J-Rod is just like ... Randy Moss?! Here's why

July 18th, 2022

SEATTLE -- The comp was out of left field and lofty enough to aggressively raise an eyebrow. It wasn’t just that it was of a player who was thriving well before Julio Rodríguez was born, or that this particular star thrived in a different sport. It was more of the “wow” factor that the comp possessed during his rookie season, when he was also just 21 years old, and the way he transcended his position, and as such, the game.

“Randy Moss. Julio reminds me so much of Randy Moss.”

Those words come from Yo Murphy, a former teammate of Moss with the NFL’s Minnesota Vikings in the late 1990s and who now works with Moss at House of Athletes, an athletic performance facility in Tampa, Fla. It’s also where Rodríguez has trained in each of the past four offseasons, honing the skillset that has taken off so dramatically and -- at least to everyone but him -- so unexpectedly in his first big league season. 

And now, they’ll all be on display on the biggest stage, as Rodríguez is set to play in his first All-Star Game on Tuesday at Dodger Stadium, where he’ll be the only rookie. He’ll also participate in Monday’s T-Mobile Home Run Derby, looking to become the youngest winner in the event’s history.

Rodríguez is here because he’s been one of the American League’s most productive outfielders, especially the past two months. He’s long been touted for his bat speed and pull power. Early scouting reports suggested that his floor would be as a bulkier corner outfielder who could hit 30-plus homers but might strike out a lot while possessing an average glove at best. Yet virtually no one discusses his speed, which as recently as this spring was graded 45 by MLB Pipeline on a 20-80 scouting scale.

“I didn't see it coming,” Mariners manager Scott Servais said. “Until I got to Spring Training. It was one of the first days we ran the bases as a team, early camp, and the way he's flying around the base like, ‘Oh my God, this is different.’ And you start seeing him move in the outfield, and his ability to close on balls.” 

It’s not just Rodríguez’s 21 stolen bases, which are second in the Majors, or the 29.6 feet-per-second average sprint speed, which ranks in the 97th percentile or the six outs above average he’s posted playing a plus center field, which ranks in the 94th percentile. It’s how he’s leveraged the raw tools he had after signing as a 17-year-old out of the Dominican Republic and better honing them by working with Murphy, whose Rolodex includes 140-pound snowboarders to 350-pound lineman.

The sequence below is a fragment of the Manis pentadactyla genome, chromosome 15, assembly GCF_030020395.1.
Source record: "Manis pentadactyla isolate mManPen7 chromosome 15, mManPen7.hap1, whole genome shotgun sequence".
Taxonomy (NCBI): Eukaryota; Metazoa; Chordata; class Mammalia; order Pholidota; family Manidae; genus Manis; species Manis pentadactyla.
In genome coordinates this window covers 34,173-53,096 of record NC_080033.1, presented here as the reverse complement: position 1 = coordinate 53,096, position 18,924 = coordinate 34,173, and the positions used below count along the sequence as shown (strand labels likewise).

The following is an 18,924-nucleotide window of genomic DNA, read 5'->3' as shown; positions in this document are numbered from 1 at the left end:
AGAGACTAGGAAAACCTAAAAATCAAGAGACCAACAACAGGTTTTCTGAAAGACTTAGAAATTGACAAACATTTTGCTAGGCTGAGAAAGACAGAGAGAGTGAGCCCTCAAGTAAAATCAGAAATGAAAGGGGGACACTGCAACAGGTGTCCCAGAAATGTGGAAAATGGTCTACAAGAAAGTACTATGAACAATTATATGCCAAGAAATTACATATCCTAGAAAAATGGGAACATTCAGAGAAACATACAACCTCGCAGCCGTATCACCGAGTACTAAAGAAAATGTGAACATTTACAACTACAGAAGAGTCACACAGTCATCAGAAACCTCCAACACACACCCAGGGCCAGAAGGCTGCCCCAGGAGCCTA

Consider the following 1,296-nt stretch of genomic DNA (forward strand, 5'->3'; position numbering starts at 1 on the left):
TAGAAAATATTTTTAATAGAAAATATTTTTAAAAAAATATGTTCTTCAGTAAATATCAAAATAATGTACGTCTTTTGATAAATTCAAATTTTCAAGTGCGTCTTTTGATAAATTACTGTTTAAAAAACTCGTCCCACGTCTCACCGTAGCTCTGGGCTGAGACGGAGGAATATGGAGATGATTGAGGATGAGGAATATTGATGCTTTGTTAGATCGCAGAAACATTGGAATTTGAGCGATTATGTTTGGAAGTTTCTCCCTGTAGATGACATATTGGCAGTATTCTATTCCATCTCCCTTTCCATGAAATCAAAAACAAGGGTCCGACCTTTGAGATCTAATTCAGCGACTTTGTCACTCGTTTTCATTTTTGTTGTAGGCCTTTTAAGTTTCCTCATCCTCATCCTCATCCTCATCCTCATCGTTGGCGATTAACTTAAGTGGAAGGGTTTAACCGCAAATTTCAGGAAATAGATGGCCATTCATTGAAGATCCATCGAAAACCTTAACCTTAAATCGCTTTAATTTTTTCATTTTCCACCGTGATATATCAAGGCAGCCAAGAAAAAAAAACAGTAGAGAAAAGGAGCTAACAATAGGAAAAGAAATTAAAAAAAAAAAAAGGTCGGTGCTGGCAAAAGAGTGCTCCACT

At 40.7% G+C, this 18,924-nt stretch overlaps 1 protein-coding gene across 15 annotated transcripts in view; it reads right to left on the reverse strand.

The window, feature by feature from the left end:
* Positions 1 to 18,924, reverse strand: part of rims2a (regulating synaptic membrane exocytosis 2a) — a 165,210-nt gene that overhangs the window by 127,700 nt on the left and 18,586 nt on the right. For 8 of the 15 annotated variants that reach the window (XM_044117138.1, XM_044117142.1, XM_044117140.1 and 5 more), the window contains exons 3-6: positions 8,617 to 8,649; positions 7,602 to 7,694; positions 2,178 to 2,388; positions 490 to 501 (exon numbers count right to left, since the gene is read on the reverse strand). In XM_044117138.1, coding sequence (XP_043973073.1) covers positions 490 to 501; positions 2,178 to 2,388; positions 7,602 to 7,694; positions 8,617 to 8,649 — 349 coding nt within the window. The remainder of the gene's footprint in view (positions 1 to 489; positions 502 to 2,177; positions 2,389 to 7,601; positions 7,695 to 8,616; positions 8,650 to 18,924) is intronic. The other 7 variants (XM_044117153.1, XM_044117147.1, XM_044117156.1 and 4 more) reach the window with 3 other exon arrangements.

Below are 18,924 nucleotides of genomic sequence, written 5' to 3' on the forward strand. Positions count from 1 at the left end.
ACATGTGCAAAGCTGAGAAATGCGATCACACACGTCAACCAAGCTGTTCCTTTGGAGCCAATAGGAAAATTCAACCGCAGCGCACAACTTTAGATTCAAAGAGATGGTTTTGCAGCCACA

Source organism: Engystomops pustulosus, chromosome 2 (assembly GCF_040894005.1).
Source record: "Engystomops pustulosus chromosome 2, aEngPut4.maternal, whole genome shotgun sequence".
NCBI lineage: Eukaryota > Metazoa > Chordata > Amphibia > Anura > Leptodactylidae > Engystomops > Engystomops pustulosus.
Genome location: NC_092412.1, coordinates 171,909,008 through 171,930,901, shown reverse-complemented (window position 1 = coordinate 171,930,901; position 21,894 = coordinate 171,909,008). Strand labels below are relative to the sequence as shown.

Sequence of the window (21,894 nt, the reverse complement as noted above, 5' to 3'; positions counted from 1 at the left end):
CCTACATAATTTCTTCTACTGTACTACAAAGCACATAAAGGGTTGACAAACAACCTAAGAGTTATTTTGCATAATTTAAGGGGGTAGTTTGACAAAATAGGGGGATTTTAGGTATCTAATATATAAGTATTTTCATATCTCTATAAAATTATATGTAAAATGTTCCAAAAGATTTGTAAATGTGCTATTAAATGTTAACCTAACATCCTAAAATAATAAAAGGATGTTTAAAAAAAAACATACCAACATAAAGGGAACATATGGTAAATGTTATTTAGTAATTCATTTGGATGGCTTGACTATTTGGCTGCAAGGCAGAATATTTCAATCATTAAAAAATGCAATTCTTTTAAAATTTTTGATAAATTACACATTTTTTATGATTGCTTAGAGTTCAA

The two connected through Rodríguez’s agent, Ulises Cabrera, who for years sent many of his younger clients from the Dominican Republic to Murphy. Rodríguez knew he was fast, but his body movements were all over the place.

“It made a huge difference,” Rodríguez said. “Because I feel like before, like two years ago, three years ago, I had like a nice speed but when he saw me he said, ‘OK, we have room to improve that's going to make you faster without you actually getting faster, just by running better.’” 

The buy-in came from video, with Rodríguez going through a battery of drills then observing and correcting his flaws. Once muscle memory took over, he began working more thoroughly with practical drills in the outfield.

“Once he’s on the basepaths, it has to be second nature, because you can't be focusing on thinking about how to push this, that and then you’re getting picked off consistently,” Murphy said. “Eventually, it became part of his running style. When he moved, that’s how he moved, and obviously, you’re seeing it now.”

Rodríguez surprised his manager, the front office and many teammates with his speed and defense this spring. But what about Murphy, who has seen him behind the scenes from the beginning?

“I’ll be honest, I expected him to earn a spot this year and I expected him to have some flashes because I saw some flashes,” Murphy said. “So I knew he was going to do some things, I just didn’t think he’d be in there every day and have the opportunity and then take advantage of every opportunity. It’s amazing. It’s something else.”

Murphy vividly recalls a preseason practice in 1998, the year Moss set the NFL rookie record for most touchdown catches in a season. Moss was turning Dale Carter, a four-time Pro Bowler to that point, around in circles. 

“One of our coaches or somebody said something to me like, ‘It's amazing what this guy can do.’ I said, ‘No, it's amazing that he knows what he can do,’” Murphy said. “That's the thing with Julio -- he knows what he can do. And so when guys approach it like that, I mean, there is no limit.”